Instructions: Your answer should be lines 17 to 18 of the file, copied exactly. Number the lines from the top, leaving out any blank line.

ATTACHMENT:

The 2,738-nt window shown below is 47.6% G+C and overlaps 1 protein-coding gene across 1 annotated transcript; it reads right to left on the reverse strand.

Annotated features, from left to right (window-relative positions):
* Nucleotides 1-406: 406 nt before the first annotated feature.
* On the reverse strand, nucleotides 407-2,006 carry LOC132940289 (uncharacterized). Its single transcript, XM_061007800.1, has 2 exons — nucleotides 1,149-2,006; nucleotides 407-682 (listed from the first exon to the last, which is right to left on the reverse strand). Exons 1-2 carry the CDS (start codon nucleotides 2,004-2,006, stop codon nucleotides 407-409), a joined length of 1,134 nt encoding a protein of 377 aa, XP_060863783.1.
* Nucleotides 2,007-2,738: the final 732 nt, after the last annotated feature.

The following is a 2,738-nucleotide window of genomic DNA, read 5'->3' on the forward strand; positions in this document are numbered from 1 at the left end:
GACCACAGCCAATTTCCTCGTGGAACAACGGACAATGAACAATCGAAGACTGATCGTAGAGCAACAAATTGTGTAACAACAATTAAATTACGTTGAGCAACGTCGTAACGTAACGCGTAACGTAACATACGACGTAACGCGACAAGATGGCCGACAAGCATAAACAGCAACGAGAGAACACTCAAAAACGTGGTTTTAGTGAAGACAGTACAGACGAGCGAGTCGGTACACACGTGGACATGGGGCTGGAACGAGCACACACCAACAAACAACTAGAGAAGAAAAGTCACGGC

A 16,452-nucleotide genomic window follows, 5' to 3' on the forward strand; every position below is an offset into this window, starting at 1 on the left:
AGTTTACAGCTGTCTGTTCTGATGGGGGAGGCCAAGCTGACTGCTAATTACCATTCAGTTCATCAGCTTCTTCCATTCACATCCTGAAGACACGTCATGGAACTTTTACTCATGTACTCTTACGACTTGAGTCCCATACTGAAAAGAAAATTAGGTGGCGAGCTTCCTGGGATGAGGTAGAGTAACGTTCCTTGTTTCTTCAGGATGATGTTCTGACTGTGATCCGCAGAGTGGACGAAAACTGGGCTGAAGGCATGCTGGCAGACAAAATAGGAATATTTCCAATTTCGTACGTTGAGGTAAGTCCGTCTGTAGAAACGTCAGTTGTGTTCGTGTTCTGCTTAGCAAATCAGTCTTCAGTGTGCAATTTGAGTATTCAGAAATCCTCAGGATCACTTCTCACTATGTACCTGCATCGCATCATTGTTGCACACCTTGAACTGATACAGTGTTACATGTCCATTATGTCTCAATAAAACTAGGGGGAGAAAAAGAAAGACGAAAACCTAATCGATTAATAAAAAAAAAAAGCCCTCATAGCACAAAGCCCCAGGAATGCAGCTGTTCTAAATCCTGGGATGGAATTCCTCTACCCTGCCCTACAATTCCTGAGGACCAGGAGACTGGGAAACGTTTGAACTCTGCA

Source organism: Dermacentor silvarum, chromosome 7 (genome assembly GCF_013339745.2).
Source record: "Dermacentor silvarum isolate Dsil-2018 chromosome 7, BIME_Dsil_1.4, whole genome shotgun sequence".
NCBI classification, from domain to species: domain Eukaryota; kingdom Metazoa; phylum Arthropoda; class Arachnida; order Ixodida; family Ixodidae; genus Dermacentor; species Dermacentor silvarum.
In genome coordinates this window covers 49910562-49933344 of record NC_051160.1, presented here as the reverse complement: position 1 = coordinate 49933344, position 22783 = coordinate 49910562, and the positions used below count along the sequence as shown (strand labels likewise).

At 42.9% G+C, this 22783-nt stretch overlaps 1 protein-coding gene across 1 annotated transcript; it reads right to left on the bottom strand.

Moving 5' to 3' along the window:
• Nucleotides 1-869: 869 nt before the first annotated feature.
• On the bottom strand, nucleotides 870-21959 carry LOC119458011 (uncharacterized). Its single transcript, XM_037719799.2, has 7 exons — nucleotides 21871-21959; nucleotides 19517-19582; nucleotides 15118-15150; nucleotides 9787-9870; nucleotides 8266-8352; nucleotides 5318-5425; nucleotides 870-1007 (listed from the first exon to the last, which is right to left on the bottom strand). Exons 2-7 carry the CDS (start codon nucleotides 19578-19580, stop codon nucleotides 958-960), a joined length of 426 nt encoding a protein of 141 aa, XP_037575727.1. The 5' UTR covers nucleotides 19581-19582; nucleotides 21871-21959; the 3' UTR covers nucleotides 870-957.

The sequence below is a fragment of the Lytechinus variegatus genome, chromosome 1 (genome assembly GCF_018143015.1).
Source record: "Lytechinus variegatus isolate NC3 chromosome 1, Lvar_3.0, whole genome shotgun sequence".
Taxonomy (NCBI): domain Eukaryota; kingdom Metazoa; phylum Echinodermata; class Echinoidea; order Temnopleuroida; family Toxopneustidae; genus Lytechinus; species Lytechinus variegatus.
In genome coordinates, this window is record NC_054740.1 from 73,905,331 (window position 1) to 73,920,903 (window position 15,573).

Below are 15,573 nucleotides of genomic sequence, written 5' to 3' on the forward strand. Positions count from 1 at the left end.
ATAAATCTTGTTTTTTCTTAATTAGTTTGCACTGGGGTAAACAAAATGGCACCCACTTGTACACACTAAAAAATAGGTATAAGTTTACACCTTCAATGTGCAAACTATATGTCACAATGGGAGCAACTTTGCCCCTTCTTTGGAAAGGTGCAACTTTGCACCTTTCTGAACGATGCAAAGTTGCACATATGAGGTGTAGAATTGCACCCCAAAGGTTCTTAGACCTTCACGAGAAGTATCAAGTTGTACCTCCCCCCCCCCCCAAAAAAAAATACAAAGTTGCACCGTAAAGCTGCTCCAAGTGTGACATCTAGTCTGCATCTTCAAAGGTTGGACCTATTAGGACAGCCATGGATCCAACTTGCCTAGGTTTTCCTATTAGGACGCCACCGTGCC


• On the bottom strand, nucleotides 870-21959 carry LOC119458011 (uncharacterized). Its single transcript, XM_037719799.2, has 7 exons — nucleotides 21871-21959; nucleotides 19517-19582; nucleotides 15118-15150; nucleotides 9787-9870; nucleotides 8266-8352; nucleotides 5318-5425; nucleotides 870-1007 (listed from the first exon to the last, which is right to left on the bottom strand). Exons 2-7 carry the CDS (start codon nucleotides 19578-19580, stop codon nucleotides 958-960), a joined length of 426 nt encoding a protein of 141 aa, XP_037575727.1. The 5' UTR covers nucleotides 19581-19582; nucleotides 21871-21959; the 3' UTR covers nucleotides 870-957.

The sequence below is a fragment of the Lytechinus variegatus genome, chromosome 1 (genome assembly GCF_018143015.1).